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Garvin County

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Joe Davis Biography

DAVIS, JOE interview 1157

Field Worker: Maurice N. Anderson 438

March 30, 1937

Biography of Mr. Joe Davis (white)

3 miles west of Pauls Valley, Oklahoma

Born: Alabama March 21,1881

Parents: James Robert Finley Davis, ALA. (deceased)

Millie Blackwell, ALA (deceased)

Story Told By: Mr. Joe Davis, born March 21,1881, ALABAMA

"I came to the Indian Territory with my father and mother in 1892. I was

11 years old, we came through on the Santa Fe train from Texas to Pauls

Valley, Indian Territory. On arriving at Pauls Valley, my father bought

2 horses and a wagon, we loaded up our household things, that my father

has shipped through. It was not much, we had 4 chairs, table, homemade

bedstead and a few other household things.

My father moved to Purdy, a little place about 25 miles southwest of

Pauls Valley. There was a store, lone schoolhouse, Blacksmith shop and a

Grist Mill. This mill was ran by steam and owned by Mr. Park (Hart). The

Blacksmith Shop was owned by Jim Welch. I do not remember who owned the


I went to school at this Log School house. A white woman was my teacher,

I do not remember her name. My father had to pay her one dollar a month

for me. Us kids that went to school did not have desks, we used slates

and set on the hued down logs for seats. I had a blue back speller and a

reader. I think there was about 25 or 30 children went to this school,

the year I went. I did not go much the second term, only on the days we

could not work in the fields. I had to help my father on the farm.

My father had about 100 acres leased, he raised lots of corn and cotton.

He would haul the cotton to Pauls Valley on the Washita river. I believe

this mill and gin went out of business.

There was lots of deer around Purdy, when we moved there, I have seen as

high as 15 deer in one drove, around the foot of the Table Mountains,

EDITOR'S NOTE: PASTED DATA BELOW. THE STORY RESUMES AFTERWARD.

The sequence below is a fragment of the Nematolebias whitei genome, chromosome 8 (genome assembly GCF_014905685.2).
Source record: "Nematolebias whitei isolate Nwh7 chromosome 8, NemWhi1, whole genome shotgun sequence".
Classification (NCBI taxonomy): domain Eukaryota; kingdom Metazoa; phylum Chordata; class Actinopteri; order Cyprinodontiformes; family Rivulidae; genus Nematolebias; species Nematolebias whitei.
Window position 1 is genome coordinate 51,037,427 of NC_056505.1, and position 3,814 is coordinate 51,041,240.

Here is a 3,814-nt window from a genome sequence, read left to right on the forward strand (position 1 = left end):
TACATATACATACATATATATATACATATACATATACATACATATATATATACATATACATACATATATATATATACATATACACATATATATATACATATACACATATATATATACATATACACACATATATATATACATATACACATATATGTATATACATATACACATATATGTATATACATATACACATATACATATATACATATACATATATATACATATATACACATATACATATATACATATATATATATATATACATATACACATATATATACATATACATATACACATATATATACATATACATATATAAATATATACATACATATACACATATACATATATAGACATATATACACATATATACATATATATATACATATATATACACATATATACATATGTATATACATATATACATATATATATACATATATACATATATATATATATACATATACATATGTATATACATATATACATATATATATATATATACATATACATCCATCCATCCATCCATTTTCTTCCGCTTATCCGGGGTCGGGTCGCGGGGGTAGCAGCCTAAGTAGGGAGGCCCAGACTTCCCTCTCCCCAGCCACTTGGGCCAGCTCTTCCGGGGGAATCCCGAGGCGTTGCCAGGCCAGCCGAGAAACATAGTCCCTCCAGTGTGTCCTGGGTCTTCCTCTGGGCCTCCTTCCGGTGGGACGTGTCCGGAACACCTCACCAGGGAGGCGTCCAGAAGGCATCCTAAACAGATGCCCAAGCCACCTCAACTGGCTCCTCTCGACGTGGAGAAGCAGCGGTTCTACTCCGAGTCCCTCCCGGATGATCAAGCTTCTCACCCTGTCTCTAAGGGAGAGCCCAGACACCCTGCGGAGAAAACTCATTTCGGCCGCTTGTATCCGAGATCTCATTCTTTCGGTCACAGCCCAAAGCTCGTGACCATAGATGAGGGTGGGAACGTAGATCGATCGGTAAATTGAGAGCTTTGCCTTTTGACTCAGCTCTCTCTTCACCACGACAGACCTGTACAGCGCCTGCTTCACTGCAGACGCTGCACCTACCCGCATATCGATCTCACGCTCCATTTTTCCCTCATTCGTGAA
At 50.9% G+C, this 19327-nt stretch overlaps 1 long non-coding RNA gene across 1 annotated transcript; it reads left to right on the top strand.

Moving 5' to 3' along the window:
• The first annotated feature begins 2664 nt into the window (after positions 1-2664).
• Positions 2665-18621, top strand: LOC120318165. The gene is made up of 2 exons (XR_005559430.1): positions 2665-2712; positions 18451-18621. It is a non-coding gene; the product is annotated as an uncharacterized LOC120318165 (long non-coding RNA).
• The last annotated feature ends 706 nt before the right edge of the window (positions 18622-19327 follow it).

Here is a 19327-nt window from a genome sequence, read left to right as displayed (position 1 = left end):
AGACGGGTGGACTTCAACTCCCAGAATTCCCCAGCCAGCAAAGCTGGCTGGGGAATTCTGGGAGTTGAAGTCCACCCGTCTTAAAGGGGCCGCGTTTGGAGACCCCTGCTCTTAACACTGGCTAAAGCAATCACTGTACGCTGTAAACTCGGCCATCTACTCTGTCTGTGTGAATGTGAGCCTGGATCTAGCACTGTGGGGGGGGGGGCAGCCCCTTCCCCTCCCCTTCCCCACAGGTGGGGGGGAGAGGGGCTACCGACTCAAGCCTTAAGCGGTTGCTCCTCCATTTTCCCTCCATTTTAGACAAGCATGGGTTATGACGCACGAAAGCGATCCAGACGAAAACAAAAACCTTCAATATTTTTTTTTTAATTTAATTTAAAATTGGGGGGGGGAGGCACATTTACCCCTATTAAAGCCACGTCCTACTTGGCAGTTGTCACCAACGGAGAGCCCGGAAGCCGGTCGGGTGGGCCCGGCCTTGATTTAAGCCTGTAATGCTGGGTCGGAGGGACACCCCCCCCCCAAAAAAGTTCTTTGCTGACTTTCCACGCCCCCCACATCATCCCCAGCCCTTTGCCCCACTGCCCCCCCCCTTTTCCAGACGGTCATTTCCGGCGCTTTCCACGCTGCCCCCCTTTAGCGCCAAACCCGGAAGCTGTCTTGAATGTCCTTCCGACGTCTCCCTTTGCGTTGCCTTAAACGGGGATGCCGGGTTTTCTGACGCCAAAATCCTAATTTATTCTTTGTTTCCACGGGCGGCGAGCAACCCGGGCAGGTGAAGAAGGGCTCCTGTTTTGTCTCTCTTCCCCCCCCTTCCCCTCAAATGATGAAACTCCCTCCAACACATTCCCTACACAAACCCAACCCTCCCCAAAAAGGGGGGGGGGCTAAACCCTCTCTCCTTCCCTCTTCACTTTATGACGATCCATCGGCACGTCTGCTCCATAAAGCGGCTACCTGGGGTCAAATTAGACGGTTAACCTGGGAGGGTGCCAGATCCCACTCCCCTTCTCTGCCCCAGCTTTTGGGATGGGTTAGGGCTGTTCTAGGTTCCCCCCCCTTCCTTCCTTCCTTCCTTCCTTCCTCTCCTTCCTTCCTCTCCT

south of Purdy. Wild turkey's I have shelled corn and feather, about one

mile from our house was a big turkey roast, they would come around our

corn crib early of a morning. We could have turkey anytime to eat we

wanted to. I have gone hunting and would not even shoot at a turkey. I

like rabbits better, there was lots of coon, possum and skunks around


I have broke wild horses for my father when I was 14 years old. Sunday,

that was our "fun day". After Sunday school a group of boys that lived

around Purdy, would meet at my house, nearly all owned saddle horses. We

would go out on the prairie, there was not very many fences then. We

would rope calves and have our rodeo, riding these calves on Sunday was

when I learned to ride. When I was at the age of 15, I was not afraid to

try any wild broncs or did I not care how big the steers were. We boys

would make up $5.00 purses for the best rider for that day. I have won

several times.

My father raised some cattle and hogs, but his main crop was corn. Corn

was cheap then, I have seen my father sell corn for fifteen cents a

bushel. My father sold about 20 Acres of corn for ten cents a bushel in

the filed. I do not know how much corn the man he sold that year

gathered, but we usually made forty to fifty bushels an Acre.

I lived with my father and mother around Purdy, until I was married in

1900. I married Lisa Sarah Malecoat, daughter of F.L. Malecoat, who was

a big cattle man around Purdy, when my father moved there. My wife was

born in Purdy, I do not know how long her people has been in the Indian

Territory, before my father and mother came there.

After getting married I moved on a farm and went to farming for myself.

In later years I have raised as high as 75 bales of cotton a year.

My wife and I have reared 10 children. I now live 3 miles west of Pauls

Valley. I have lived around in what is now Garvin county for 45 year. "

A copy of this interview was sent by Walter Malicoat January 20, 1994.



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